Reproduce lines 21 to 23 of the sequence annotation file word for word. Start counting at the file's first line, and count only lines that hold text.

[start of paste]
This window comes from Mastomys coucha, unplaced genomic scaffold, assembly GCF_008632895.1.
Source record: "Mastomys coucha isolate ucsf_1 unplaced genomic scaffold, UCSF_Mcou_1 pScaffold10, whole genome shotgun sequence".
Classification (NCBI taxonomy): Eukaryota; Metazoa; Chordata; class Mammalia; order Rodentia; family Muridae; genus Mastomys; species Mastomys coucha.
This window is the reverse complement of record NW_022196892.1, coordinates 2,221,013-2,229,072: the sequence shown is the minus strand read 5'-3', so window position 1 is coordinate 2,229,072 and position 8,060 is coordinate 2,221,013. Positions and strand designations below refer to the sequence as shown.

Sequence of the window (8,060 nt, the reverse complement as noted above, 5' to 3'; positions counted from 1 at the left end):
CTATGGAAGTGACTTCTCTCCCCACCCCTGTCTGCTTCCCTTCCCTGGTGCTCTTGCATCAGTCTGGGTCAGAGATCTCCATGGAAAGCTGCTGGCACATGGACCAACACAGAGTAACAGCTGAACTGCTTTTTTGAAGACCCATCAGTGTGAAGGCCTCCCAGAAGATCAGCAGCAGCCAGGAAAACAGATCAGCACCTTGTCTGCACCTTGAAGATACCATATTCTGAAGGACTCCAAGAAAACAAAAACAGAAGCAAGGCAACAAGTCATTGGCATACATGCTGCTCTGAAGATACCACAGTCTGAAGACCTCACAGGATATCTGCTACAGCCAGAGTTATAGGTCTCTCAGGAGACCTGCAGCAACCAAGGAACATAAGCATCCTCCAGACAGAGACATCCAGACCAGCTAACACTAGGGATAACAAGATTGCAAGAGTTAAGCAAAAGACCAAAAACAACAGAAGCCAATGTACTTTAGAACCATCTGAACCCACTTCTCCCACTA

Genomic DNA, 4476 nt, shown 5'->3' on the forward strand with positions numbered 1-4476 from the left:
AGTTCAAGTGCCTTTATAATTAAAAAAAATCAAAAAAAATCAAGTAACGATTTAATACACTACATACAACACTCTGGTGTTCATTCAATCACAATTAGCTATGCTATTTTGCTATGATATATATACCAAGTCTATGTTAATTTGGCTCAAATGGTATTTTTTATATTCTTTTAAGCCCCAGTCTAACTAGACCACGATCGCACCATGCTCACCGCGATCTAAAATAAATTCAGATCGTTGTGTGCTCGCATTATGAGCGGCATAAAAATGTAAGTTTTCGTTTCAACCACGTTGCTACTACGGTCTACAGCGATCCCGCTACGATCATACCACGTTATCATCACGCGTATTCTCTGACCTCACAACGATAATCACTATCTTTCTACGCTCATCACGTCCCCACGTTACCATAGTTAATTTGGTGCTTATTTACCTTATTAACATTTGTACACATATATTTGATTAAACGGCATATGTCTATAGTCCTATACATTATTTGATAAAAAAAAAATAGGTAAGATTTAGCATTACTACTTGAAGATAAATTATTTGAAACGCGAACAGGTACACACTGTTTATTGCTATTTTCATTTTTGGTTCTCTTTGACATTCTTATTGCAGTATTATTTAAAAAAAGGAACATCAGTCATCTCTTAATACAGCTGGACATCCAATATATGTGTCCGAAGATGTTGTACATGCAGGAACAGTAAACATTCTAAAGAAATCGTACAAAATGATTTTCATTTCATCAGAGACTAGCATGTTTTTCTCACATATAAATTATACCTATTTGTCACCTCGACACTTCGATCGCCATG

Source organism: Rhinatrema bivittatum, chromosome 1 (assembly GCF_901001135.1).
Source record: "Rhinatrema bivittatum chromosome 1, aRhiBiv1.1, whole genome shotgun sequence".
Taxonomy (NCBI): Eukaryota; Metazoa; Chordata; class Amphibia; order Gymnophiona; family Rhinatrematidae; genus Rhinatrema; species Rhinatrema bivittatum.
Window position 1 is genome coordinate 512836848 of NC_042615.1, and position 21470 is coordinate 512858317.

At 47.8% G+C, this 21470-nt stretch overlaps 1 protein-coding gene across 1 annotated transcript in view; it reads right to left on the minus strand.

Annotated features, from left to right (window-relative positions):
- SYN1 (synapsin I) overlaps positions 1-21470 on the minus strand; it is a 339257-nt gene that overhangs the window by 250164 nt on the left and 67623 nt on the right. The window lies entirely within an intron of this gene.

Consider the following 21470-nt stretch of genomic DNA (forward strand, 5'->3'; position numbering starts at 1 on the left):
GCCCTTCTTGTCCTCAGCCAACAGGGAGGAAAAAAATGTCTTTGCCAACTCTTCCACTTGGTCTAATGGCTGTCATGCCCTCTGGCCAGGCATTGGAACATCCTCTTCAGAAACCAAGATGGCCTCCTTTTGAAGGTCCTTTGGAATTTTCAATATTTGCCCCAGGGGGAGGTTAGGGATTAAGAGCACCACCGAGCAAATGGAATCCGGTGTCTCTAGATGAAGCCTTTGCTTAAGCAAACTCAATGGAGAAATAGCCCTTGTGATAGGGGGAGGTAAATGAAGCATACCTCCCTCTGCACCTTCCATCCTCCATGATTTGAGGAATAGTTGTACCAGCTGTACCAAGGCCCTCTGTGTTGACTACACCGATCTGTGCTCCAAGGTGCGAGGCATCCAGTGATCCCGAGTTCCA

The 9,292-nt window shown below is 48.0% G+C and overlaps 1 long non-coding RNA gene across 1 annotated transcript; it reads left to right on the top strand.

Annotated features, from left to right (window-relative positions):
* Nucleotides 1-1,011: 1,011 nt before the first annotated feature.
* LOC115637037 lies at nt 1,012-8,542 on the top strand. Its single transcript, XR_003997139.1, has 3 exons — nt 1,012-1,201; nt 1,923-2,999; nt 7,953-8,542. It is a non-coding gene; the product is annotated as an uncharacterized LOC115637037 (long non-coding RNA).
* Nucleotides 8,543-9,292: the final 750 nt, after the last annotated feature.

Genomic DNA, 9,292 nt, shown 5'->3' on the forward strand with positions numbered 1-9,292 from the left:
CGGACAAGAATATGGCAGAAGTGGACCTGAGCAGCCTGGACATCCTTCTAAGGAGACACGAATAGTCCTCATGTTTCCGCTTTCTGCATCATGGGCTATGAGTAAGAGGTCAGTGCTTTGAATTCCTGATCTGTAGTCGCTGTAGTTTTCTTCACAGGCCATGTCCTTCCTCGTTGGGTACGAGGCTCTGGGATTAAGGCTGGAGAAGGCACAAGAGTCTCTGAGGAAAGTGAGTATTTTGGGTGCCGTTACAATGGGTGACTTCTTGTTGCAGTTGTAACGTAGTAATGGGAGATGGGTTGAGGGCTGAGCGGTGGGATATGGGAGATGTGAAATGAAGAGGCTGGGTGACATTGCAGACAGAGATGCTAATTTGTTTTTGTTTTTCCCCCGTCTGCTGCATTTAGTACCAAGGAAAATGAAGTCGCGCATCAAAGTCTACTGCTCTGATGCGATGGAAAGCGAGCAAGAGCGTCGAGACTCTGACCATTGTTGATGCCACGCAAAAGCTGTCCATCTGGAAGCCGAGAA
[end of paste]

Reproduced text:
* LOC115637037 lies at nt 1,012-8,542 on the top strand. Its single transcript, XR_003997139.1, has 3 exons — nt 1,012-1,201; nt 1,923-2,999; nt 7,953-8,542. It is a non-coding gene; the product is annotated as an uncharacterized LOC115637037 (long non-coding RNA).
* Nucleotides 8,543-9,292: the final 750 nt, after the last annotated feature.

Genomic DNA, 9,292 nt, shown 5'->3' on the forward strand with positions numbered 1-9,292 from the left: